Private Jet Humanitarian
As any parent knows, Santa Claus always gets a little help for his annual hypersonic-sleigh ride delivering gifts and holiday cheer around the world. But in several locales around the US and beyond, business aircraft fill in for Santa's sled. Dave Higdon elaborates…
On December 5, a tradition started 47 years ago played out again when dozens of private airplanes flew some Christmas joy to tiny Tangier Island, Virginia and the fishing village there. It's a place where time seemingly stands still.
The pilots brief at Bay Bridge Airport (W29) in Stevensville and launch for the island bearing gifts and greenery unavailable on the Chesapeake Bay island.
The spirit of aviation in service repeated in Colorado on December 10, when a fleet of almost 30 business aircraft departed Centennial Airport (KAPA) on routes to nine cities across the state. Organizers of this airlift included the Colorado Aviation Business Association (CABA), Veterans of Foreign Wars (VFW), Metropolitan State University’s Precision Flight Team and other volunteer private pilots and their aircraft.
According to KMGH-TV and The Denver Post, this seventh annual airlift carried nearly 10,000 pounds of food and toys to veterans in those nine rural Colorado communities. The food and toys were distributed to the homeless, those in need and their families. According to CABA the airlifts have helped more than 1,700 families over the past seven years.
Business Aviation's Unsung Philanthropy
These two airlifts are far from isolated events at this time of year. From that island in the Chesapeake Bay to communities across the continent, in far-flung Alaskan and Canadian settlements, to desert populations of the southwest, volunteer pilots and their aircraft, Business Aviation groups and other like-minded aviation professionals fly seasonal joy across the country.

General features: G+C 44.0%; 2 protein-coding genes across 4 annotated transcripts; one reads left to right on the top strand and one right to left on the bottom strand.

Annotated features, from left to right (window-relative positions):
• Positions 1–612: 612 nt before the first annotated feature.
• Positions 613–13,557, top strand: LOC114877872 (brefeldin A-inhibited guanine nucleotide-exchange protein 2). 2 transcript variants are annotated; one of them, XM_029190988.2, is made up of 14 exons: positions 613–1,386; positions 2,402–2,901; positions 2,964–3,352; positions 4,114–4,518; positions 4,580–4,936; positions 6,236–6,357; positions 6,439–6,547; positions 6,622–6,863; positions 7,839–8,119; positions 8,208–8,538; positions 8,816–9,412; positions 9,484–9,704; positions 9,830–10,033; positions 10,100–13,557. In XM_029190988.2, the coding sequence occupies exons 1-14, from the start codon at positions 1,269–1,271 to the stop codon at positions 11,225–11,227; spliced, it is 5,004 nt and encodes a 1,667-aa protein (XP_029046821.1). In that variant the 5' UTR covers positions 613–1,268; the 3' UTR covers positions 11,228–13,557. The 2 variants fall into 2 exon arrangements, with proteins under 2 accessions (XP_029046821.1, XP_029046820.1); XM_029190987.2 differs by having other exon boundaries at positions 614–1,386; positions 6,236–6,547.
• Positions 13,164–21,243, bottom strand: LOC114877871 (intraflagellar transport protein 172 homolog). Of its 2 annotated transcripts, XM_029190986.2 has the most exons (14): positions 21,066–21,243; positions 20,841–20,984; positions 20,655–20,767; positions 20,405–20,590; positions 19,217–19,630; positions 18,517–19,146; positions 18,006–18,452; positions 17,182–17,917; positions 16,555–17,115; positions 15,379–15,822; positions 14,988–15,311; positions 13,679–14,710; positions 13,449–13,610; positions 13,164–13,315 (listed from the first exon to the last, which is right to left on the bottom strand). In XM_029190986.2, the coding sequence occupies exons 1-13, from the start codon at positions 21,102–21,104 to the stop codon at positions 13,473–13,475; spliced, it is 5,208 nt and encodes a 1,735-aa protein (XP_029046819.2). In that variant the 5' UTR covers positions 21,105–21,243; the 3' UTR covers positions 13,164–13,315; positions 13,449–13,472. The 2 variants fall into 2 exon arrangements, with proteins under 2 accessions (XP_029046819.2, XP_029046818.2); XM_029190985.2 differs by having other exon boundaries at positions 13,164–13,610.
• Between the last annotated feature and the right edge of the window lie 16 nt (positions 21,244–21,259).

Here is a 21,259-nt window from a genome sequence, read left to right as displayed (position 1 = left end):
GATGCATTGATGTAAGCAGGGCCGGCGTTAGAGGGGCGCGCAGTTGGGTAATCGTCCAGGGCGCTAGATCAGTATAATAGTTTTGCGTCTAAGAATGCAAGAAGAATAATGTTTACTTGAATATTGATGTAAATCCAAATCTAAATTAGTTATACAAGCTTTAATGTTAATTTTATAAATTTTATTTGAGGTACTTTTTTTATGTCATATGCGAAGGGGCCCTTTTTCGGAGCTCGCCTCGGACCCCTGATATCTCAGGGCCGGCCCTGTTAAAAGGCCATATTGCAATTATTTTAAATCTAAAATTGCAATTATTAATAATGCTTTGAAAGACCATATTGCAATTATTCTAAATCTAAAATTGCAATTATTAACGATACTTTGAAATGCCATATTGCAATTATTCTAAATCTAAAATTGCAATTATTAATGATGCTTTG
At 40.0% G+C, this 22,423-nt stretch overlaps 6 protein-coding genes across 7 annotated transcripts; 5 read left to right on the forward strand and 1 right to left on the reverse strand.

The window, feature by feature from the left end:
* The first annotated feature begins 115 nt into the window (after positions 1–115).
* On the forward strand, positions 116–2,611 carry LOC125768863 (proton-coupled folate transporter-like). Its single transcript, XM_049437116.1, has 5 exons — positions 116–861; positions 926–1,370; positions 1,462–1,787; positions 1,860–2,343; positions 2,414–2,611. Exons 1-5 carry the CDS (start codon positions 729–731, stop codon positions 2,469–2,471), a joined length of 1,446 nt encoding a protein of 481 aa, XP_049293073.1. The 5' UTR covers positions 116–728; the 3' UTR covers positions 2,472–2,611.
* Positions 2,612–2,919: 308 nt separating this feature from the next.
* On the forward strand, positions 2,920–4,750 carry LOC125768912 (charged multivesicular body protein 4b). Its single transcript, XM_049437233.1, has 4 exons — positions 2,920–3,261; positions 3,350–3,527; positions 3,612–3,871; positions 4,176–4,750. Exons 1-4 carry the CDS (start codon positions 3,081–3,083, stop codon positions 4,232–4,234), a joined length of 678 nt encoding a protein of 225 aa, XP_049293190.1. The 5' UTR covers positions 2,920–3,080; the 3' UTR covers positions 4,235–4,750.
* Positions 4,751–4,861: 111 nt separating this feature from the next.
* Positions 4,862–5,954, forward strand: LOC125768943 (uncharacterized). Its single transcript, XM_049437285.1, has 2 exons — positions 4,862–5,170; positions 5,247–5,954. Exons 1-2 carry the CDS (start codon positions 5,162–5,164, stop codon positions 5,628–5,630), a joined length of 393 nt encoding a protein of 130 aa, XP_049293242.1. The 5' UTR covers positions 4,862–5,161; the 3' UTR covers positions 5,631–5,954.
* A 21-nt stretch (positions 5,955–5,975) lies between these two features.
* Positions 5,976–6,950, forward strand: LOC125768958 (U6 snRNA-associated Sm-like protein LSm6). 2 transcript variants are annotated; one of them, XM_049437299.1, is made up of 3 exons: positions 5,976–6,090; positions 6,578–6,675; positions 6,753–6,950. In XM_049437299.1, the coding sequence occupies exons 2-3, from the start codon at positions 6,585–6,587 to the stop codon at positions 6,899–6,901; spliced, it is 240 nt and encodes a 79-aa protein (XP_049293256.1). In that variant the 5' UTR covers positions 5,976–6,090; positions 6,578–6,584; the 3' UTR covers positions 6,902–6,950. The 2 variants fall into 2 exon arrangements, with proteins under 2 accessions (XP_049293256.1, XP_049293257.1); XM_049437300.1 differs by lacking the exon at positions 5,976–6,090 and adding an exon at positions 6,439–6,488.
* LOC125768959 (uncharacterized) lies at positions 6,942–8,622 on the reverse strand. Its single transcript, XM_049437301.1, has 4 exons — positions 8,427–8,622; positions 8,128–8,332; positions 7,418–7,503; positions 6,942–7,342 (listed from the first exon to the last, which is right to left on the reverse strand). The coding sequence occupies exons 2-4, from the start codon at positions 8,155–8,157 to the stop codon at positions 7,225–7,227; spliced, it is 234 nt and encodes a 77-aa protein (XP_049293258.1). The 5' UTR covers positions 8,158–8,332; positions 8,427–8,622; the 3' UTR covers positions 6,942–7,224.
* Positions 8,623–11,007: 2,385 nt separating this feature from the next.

Their selfless service to humanity belies the belief by some that GA has no public benefit; that business aircraft are merely corporate toys and indulgences for the rich.
This year brought a regrettably large number of disasters during which Business Aviation and private operators alike made a difference to the effected communities. Hurricanes in Texas, Florida and Puerto Rico showcased the selflessness of the GA community, as it responded to calls for airlift capacity to rescue trapped citizens and deliver emergency supplies to locations isolated by the carnage these storms wreaked on the landscape.
So much is owed by so many to so few (to borrow from Winston Churchill), yet so few know the many stories behind the volunteers' efforts and the differences they make.
But on Tangier Island, in Colorado and in scores of other locations Business and General Aviation stepped-up - not to help alleviate a natural disaster, but to lend the warmth of necessary goods and welcome gifts for those who have a need.
As these inspired acts of humanity bring warmth to the recipients, they also provide concrete examples of how America – and other countries – benefit from the existence of a vibrant and engaged aviation community.
On that note, we wish you all the cheer of a Merry Christmas and a peaceful and Happy New Year!